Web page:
Jack: Deflated. I was gutted when I heard the news. I genuinely believed in Alberto, and thought his case was plausible. The ban is harsh, and it’s not just Alberto who I feel for – Andy Schleck and Michele Scarponi, who are now in effect Grand Tour ‘winners’ cannot possibly feel happy about their ‘victory’.

Sheree: Jack, you’re right: they don’t. In fact the reaction of other riders has been interesting. They tend to know who is and who isn’t.

Tim: I’m emotionally drained. I have always felt Contador would inevitably be punished in some way. Rules are rules, if he had been let off the ‘strict liability’ principle would have been in tatters, setting a disastrous precedent. But I cannot believe he has received the full two-year sanction, especially when you consider the lack of certainty which is written right through the CAS judgement like the lettering in a stick of rock.

Does the punishment fit the crime?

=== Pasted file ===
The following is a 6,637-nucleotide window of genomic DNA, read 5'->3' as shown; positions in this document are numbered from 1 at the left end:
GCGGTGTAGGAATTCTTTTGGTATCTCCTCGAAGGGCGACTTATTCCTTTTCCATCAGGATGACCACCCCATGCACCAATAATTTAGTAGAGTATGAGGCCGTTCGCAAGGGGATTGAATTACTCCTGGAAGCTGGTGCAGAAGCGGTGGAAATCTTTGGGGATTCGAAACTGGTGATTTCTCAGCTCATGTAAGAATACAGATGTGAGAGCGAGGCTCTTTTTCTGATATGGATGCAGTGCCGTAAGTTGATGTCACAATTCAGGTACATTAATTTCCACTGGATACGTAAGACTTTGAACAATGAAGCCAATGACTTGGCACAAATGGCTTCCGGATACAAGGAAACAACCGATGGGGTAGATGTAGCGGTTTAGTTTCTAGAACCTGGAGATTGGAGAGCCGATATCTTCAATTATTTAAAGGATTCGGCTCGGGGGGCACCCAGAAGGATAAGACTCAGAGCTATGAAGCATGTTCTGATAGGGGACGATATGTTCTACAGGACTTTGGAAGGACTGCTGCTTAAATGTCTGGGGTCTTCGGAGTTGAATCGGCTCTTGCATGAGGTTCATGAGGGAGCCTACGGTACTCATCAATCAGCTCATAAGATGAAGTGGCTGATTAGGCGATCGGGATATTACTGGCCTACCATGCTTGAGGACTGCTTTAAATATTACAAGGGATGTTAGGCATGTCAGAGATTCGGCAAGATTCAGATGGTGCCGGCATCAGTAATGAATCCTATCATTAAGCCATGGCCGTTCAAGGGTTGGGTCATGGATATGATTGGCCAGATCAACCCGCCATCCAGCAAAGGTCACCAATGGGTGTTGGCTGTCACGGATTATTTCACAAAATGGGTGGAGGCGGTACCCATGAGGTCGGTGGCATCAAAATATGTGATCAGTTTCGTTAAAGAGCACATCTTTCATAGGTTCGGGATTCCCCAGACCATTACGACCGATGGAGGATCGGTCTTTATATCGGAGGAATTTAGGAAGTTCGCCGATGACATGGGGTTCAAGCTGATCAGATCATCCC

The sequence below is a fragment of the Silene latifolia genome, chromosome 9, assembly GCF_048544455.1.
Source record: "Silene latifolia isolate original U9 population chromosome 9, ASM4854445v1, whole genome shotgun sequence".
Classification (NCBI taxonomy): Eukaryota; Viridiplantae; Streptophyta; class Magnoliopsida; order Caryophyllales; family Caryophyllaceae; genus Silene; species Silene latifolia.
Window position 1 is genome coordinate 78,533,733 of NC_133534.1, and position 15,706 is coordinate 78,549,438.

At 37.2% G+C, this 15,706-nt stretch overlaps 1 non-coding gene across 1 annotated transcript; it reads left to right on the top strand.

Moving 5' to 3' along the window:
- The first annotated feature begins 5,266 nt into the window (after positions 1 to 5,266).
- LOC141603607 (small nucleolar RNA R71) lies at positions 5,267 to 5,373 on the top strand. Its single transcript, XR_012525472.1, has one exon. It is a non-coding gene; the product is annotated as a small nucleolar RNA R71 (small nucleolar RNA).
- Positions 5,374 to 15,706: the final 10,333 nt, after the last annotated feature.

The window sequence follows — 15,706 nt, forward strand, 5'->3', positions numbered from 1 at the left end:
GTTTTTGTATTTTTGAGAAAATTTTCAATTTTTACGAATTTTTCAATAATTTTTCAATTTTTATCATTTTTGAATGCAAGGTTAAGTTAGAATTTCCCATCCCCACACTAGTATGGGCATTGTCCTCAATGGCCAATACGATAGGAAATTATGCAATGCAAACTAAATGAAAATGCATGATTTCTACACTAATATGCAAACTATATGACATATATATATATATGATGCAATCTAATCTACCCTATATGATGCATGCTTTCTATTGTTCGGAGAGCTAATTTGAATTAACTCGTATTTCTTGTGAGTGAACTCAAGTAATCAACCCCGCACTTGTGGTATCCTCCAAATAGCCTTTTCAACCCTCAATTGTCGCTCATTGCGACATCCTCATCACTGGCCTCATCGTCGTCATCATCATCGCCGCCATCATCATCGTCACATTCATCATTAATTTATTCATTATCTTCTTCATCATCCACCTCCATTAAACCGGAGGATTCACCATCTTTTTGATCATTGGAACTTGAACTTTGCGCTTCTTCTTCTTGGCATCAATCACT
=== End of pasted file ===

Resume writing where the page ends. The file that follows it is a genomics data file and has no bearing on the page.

Kathi: It seems harsh, but if that’s the rule, that’s the rule. People go on and on about how they want a clean sport but then seem aghast Contador got banned. Honestly, how could he have not? If he hadn’t, that would be more ammunition that cycling is dirty and isn’t willing to take the hard decisions for a clean sport.

The UCI is seeking a substantial fine in addition to Contador’s ban

Tim: I agree he had to be suspended. But a two-year ban feels tantamount to being given the death penalty for shoplifting. I would have preferred a one-year ban, with only his Tour win annulled. A potential fine in excess of €2.5m – why? – could also ruin Contador financially.

Kathi: Yes, a €2.5m fine would be ridiculous, actually.

Jack: It is harsh – especially when considering it couldn’t be proved he ever doped – and it was only a trace positive. I agree a ban of some sort had to be given – but a two-year penalty is just too long.